Deeside pupils get hands-on experience with hydrogen fuel cell technology
Pupils from a Deeside primary school have benefitted from workshops delivered by Mad Science, inspiring the next generation of scientists and engineers.
A partnership between the North West Hydrogen Alliance (NHWA), industrial decarbonisation project HyNet, and Mad Science, a leading children’s science enrichment and education provider, has brought interactive workshops to ten schools across the North West and North Wales.
Over 350 students, including pupils from Penarlag Primary School explored climate change, carbon emissions, and renewable energy.
The workshops, which took place as part of the UK’s first national Hydrogen Week, aimed to inspire the next generation of scientists and engineers.
They provided hands-on, engaging experiences for the pupils, teaching them about the importance of renewable energy sources, energy conservation, and the role of hydrogen as a low carbon energy source.
Pupils learned about climate change, fossil fuels, and carbon emissions in a fun, engaging manner, even getting the chance to interact with a prototype hydrogen-powered car to learn about hydrogen fuel cell energy production.
Linked to the Key Stage 2 curriculum, the workshops encouraged children to consider sustainability issues and the impact of climate change, rising temperatures, and melting ice caps.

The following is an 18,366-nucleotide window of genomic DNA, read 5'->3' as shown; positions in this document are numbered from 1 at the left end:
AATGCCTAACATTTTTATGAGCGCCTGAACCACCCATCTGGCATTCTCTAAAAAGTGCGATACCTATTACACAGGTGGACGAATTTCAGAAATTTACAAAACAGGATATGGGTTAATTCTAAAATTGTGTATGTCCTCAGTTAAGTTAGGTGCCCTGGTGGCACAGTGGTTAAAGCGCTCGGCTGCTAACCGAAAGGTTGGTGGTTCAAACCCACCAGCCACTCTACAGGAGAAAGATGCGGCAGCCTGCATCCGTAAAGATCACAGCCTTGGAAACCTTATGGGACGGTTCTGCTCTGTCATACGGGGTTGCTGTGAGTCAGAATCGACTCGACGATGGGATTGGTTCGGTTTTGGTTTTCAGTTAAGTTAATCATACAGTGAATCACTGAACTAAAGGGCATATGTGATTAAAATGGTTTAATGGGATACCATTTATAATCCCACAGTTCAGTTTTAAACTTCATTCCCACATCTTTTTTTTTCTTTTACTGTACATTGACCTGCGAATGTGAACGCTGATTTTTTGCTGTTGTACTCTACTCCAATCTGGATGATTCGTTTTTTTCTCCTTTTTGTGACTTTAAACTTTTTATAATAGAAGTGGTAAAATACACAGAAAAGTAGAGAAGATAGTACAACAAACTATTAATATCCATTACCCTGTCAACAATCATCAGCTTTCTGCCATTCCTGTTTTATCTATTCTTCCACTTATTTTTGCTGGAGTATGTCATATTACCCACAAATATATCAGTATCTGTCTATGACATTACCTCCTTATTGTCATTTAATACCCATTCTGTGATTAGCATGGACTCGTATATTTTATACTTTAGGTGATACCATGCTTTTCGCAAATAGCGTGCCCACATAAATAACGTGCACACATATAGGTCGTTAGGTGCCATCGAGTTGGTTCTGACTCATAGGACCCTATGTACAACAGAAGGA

Mad Science also provided workshop demonstrations at the NWHA’s major conference, ‘Delivering the Hydrogen Economy,’ held last month in Liverpool.
The event attracted over 250 delegates and speakers, including Liverpool City Region Metro Mayor Steve Rotheram, INEOS Inovyn, Cadent Gas, Vertex Hydrogen, Enciric, Pilkington, and Carlton Power.
Professor Joe Howe, Chair of the NWHA and Executive Director Thornton Research Institute at the University of Chester, praised Mad Science for their engaging workshops, highlighting their ability to inspire young people and spark their natural curiosity.
He expressed delight at the number of local pupils who had already participated in the workshops, adding that he believes many of them will go on to explore and learn more about science, climate change, and technology, potentially becoming the hydrogen researchers and climate scientists of the future.
David Walker, HyNet Project Manager, emphasised the importance of engaging with younger generations and enabling more children in the North West of England and North Wales to benefit from science education.
Walker also highlighted HyNet’s role in enabling industries to switch from fossil fuels to low carbon hydrogen, significantly reducing their carbon dioxide emissions.
Tom Davies, Deputy Manager at Mad Science, expressed gratitude for the support of NWHA and Progressive Energy, which allowed them to reach more children across the North West and inspire them through science workshops. He noted that the children who participated in the workshops learned a great deal and had a lot of fun along the way. Spotted something? Got a story? Send a Facebook Message | A direct message on Twitter | Email: News@Deeside.com